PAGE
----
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Millions Lose Their ABC as Feud Between Time Warner and Disney EscalatesAired May 1, 2000 - 2:09 p.m. ET
THIS IS A RUSH TRANSCRIPT. THIS COPY MAY NOT BE IN ITS FINAL FORM AND MAY BE UPDATED.
LOU WATERS, CNN ANCHOR: Two media titans are quarreling over money, and for today, cable viewers end up the loser: 3 1/2 million homes around the country have lost their ABC stations today. Time Warner, the corporate parent of this network, says Disney pulled its ABC stations off Time Warner cable systems. Disney says it's the other way around, that Time Warner canned the stations. Either way, it left viewers with old-fashioned antennas or rabbit ears as the only way to get their local ABC station this morning.
The cities affected include the major markets of New York, Los Angeles, San Francisco, and several towns in between. In place of their talk shows and soaps today, ABC viewers on Time Warner cable systems saw a message that began -- quote -- "Disney has taken ABC away from you." Time Warner says it had no signed agreement to continue carrying the stations, but Disney blames Time Warner.
Disney says it gave Time Warner permission to carry its stations through May 24th while these contract negotiations continued. WABC executives say they are "shocked and dismayed" that Time Warner would do this to their own customers.
It's all about money, of course. Marc Smith is the editor of "Cablefax" magazine. He joins us now from Washington to help us understand all this.
Marc, a lot of finger-pointing going on. If there is a finger to be pointed, where should it be pointed?
MARC SMITH, "CABLEFAX" MAGAZINE: Well, I would have to say you should point the finger to ABC on this. Time Warner is in the case of defending their consumers from this. You're talking about a $300 million price hike over the life of the deal.
So if cable consumers want to see their rates rise, cheer for ABC and Disney.
WATERS: So what are they dealing for? What is the content at stake here?
SMITH: Well, what Disney is doing is they're using their broadcast station as leverage to gain carriage for other networks. One of them is Soapnet, which is a collection of soap operas. The other one is the Disney Channel and the third is Toon Disney. So what Disney is doing is using the leverage of their broadcast station to get advantageous carriage agreements for their other three cable networks.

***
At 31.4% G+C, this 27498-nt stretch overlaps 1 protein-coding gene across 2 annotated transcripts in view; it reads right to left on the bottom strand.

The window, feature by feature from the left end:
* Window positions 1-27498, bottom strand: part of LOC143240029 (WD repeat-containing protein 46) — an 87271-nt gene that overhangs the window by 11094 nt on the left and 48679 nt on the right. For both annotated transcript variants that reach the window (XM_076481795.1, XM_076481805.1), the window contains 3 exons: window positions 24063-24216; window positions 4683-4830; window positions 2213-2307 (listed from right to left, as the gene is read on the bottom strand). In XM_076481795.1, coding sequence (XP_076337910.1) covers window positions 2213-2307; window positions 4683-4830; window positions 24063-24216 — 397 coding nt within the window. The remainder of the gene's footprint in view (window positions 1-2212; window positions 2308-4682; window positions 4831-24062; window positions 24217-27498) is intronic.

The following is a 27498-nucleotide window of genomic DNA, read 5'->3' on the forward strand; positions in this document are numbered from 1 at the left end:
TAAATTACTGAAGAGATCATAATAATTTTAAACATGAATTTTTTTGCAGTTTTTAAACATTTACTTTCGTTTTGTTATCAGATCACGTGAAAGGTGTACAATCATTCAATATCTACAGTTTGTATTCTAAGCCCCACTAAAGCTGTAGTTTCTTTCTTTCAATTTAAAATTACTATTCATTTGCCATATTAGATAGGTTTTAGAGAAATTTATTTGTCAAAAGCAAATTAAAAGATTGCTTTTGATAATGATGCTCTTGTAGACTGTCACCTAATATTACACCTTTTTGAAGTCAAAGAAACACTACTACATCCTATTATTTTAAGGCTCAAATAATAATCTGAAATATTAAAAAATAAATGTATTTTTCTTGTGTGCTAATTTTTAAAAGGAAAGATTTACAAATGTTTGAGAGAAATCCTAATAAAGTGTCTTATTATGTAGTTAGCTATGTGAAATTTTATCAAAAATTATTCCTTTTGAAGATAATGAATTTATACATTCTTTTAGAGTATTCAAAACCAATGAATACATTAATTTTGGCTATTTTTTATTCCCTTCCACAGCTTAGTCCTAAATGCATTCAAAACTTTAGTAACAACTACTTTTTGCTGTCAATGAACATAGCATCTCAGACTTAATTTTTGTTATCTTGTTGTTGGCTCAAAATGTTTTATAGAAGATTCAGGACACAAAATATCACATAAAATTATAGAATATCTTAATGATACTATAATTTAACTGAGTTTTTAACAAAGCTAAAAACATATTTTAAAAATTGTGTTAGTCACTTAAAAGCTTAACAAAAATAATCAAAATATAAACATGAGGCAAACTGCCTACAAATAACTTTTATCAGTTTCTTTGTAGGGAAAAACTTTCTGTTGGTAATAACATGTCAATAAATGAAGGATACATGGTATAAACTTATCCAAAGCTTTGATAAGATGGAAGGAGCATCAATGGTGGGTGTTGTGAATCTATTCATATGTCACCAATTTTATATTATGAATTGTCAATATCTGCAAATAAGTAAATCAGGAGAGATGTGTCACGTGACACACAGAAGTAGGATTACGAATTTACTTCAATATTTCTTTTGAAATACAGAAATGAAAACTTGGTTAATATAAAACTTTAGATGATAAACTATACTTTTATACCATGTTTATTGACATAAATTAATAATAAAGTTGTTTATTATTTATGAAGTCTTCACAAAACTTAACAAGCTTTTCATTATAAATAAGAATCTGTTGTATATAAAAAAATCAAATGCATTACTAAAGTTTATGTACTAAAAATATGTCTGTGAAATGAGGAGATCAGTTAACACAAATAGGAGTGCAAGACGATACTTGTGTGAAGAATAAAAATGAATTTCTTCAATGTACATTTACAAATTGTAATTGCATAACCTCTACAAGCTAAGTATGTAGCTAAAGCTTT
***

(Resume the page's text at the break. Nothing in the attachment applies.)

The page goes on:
WATERS: One of the questions that I have is why would ABC -- if you are correct in assessing that ABC is to blame for this, why would ABC during a May sweeps period, which determines revenues throughout the rest of the year, why would they pull their stations now?
SMITH: Well, that's exactly what they did do. What they offered was an extension to get them through sweeps week, so they would be able to get the advantage of the sweeps week and add revenues. That didn't do much for Time Warner, because what would happen after ABC got what it needed from sweeps, and then they decided to pull the plug on Time Warner.
WATERS: So is there going to be a winner here?
SMITH: Unfortunately, no. It's going to get worse before it gets better, and we can expect to see more of these types of disputes in the future. What's ironic about this is that this has been couched as a bash between two media titans. This is actually a pretty typical business dispute between cable operators and their broadcast suppliers. What's atypical about it is the size of the companies.
WATERS: Well, that is -- interesting that you should mention that, because this is being hooked up in some ways, tangentially, say, to the Time Warner-AOL deal that's pending, and some are saying, see what can happen here.
SMITH: Well, actually, that's -- that's kind of a side argument, and it's being used by ABC to put more pressure on Time Warner. I didn't hear Disney making these arguments when they wanted to buy ABC.
WATERS: So the bottom line is that there are 3 1/2 million viewers without their ABC unless they pick up these AV switches or get a satellite dish or something. Is there a scenario in which the government might get involved?
SMITH: No, actually, he FCC likes to stay out of this, because it is a private business dispute. But I think you will see perhaps some hand rattling by the government for the two parties to get this resolved. But there really is no place for them to get in on this dispute.
WATERS: There was some suggestion from a reporter in New York that says this might go on for a while. What would be your read on that?
SMITH: I think it will go on for a while. Either ABC's going -- they're going to have to make a decision on how important sweeps is to them, and if they think they can get through sweeps, I see this going on weeks upon months.
WATERS: All right, Marc Smith with "Cablefax Daily," thanks so much. SMITH: Thank you.
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